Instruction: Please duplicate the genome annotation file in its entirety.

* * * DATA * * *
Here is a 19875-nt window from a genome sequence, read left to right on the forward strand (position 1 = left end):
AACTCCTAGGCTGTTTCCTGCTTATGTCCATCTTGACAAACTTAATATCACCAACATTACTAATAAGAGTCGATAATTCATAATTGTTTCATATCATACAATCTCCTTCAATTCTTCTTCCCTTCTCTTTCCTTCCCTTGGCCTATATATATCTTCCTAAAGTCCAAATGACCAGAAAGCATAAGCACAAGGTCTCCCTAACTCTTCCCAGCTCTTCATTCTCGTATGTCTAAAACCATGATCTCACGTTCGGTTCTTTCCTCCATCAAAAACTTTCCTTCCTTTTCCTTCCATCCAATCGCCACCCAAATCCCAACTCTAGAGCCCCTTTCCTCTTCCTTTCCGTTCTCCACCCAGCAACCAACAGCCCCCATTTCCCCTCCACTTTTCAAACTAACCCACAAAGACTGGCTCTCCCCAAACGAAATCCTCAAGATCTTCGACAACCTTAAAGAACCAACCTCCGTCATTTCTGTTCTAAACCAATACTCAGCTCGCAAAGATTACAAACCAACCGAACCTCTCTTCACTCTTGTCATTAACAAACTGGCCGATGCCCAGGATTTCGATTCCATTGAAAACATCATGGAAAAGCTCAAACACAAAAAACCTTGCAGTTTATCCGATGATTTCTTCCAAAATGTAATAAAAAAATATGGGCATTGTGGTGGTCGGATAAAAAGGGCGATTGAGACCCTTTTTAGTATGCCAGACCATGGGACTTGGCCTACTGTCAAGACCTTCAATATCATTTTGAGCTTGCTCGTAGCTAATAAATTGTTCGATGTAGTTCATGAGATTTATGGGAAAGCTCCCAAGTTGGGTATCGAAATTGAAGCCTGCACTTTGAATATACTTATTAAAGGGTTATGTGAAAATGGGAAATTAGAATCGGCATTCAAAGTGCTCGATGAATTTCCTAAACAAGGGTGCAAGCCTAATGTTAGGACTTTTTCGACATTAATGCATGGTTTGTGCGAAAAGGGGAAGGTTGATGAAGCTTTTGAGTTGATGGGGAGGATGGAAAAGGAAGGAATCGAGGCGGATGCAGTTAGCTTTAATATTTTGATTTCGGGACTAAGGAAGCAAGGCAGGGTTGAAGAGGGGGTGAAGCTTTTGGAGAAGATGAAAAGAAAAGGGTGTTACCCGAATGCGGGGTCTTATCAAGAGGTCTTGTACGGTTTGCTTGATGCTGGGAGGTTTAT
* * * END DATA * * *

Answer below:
Here is a 19875-nt window from a genome sequence, read left to right on the forward strand (position 1 = left end):
AACTCCTAGGCTGTTTCCTGCTTATGTCCATCTTGACAAACTTAATATCACCAACATTACTAATAAGAGTCGATAATTCATAATTGTTTCATATCATACAATCTCCTTCAATTCTTCTTCCCTTCTCTTTCCTTCCCTTGGCCTATATATATCTTCCTAAAGTCCAAATGACCAGAAAGCATAAGCACAAGGTCTCCCTAACTCTTCCCAGCTCTTCATTCTCGTATGTCTAAAACCATGATCTCACGTTCGGTTCTTTCCTCCATCAAAAACTTTCCTTCCTTTTCCTTCCATCCAATCGCCACCCAAATCCCAACTCTAGAGCCCCTTTCCTCTTCCTTTCCGTTCTCCACCCAGCAACCAACAGCCCCCATTTCCCCTCCACTTTTCAAACTAACCCACAAAGACTGGCTCTCCCCAAACGAAATCCTCAAGATCTTCGACAACCTTAAAGAACCAACCTCCGTCATTTCTGTTCTAAACCAATACTCAGCTCGCAAAGATTACAAACCAACCGAACCTCTCTTCACTCTTGTCATTAACAAACTGGCCGATGCCCAGGATTTCGATTCCATTGAAAACATCATGGAAAAGCTCAAACACAAAAAACCTTGCAGTTTATCCGATGATTTCTTCCAAAATGTAATAAAAAAATATGGGCATTGTGGTGGTCGGATAAAAAGGGCGATTGAGACCCTTTTTAGTATGCCAGACCATGGGACTTGGCCTACTGTCAAGACCTTCAATATCATTTTGAGCTTGCTCGTAGCTAATAAATTGTTCGATGTAGTTCATGAGATTTATGGGAAAGCTCCCAAGTTGGGTATCGAAATTGAAGCCTGCACTTTGAATATACTTATTAAAGGGTTATGTGAAAATGGGAAATTAGAATCGGCATTCAAAGTGCTCGATGAATTTCCTAAACAAGGGTGCAAGCCTAATGTTAGGACTTTTTCGACATTAATGCATGGTTTGTGCGAAAAGGGGAAGGTTGATGAAGCTTTTGAGTTGATGGGGAGGATGGAAAAGGAAGGAATCGAGGCGGATGCAGTTAGCTTTAATATTTTGATTTCGGGACTAAGGAAGCAAGGCAGGGTTGAAGAGGGGGTGAAGCTTTTGGAGAAGATGAAAAGAAAAGGGTGTTACCCGAATGCGGGGTCTTATCAAGAGGTCTTGTACGGTTTGCTTGATGCTGGGAGGTTTAT